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EDP to ERP: A paradigm shift Atanu Ghosh, BE, PGDM (IIMB) Head – SAP Consulting The

EDP to ERP: A paradigm shift

Atanu Ghosh, BE, PGDM (IIMB)

Head – SAP Consulting

The advent of ERP was a landmark from many aspects. Apart from providing enterprise-wide integrated business applications platform for enterprises, some of which we will talk about during the course, it brought some fundamental changes in business, consulting firms and institutions.

In pre-ERP era, computerisation in organizations meant, among other things, setting up an EDP (Electronic Data Processing) department headed by an EDP manager. This department essentially constituted of hardware, network and few application software engineers (techies) and was often seen as a “support” department rather than a mainstream department.

With the advent of ERP, organisations soon realized computerization is not about setting up hardware, networks and few isolated software but it is more a strategic initiative leading to large scale organizational transformation. Hence, organizations were no longer looking for just “techies” to manage this initiative but people with a bus iness perspective who can provide the right strategic direction to the organisation’s computerization initiative.

ERP suddenly catapulted the EDP manager and his/her team from an obscure corner of the administrative block of the enterprises right to the “CxO floor”. Today’s CIO (Chief Information Officer) is virtually a creation of the ERP era.

The other major paradigm shift happened in the consulting firms. The erstwhile consulting firms in the pre-ERP era were primarily focused on finance centric consulting assignments like mergers and acquisitions, restructuring, tax consulting, etc. The growth of ERP almost coincided with the advent of the concept of BPR (Business Process Re-engineering) propounded by Michael Hammer. Most consulting firms spearheaded by the erstwhile Big 6 found a tremendous business opportunity in tapping this BPR-cum-ERP fever which was catching up with organizations. But the challenge was that in order to deliver these assignments, the Big 6 needed a new genre of professionals. They cannot be IT programmers; they cannot be the traditional accountants. They need to be a “jack of all trades” – professionals who understand industry, business processes as well as are IT savvy. Thus the new genre of consultants in ERP space whom today we call “functional consultants” was born.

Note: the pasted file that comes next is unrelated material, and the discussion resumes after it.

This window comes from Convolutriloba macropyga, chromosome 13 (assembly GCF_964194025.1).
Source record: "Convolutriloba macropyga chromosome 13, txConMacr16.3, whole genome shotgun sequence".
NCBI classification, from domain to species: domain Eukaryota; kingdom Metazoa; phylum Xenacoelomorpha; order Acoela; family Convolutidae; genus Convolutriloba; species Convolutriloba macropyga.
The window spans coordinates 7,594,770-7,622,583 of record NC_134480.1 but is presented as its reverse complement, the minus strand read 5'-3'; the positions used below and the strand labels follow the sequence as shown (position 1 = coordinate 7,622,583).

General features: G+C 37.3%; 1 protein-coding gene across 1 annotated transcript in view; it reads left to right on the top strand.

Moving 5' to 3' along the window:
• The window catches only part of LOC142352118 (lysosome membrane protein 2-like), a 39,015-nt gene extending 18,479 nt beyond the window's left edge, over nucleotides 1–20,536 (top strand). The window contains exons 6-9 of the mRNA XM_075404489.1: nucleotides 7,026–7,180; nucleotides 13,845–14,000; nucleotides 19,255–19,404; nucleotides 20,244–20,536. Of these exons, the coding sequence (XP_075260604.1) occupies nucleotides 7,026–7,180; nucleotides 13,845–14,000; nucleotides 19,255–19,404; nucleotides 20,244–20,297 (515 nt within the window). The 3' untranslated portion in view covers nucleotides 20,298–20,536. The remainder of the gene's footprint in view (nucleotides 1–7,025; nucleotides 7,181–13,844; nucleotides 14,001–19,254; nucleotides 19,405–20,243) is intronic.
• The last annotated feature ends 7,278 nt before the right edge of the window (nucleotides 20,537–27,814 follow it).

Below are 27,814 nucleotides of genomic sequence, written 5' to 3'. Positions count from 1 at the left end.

The education institutes were albeit late in catching up. When this new genre of “functional consultants” was needed, none of the education institutes were prepared for this demand. There was no ERP course offered in any of the institutes. Hence the consulting firms had to do with students from B-schools, engineering colleges or from industry and train them up in ERP.

Of late many b-schools have started introducing ERP in their course curriculum. There are many other schools and institutes which have come up (accredited by ERP vendors or otherwise).

However, the key gap in most of these course curriculum lies in the lack of emphasis on teaching business process and industry knowledge. Rather the students are asked to mug up the transactions in an ERP system. Mugging up transactions of an ERP system helps very little either the students or the organizations (ERP consulting firms, companies implementing ERPs, etc).

Focus on business process and industry specialization is what is needed in such training curriculum. This will surely churn out more qualified ERP professionals.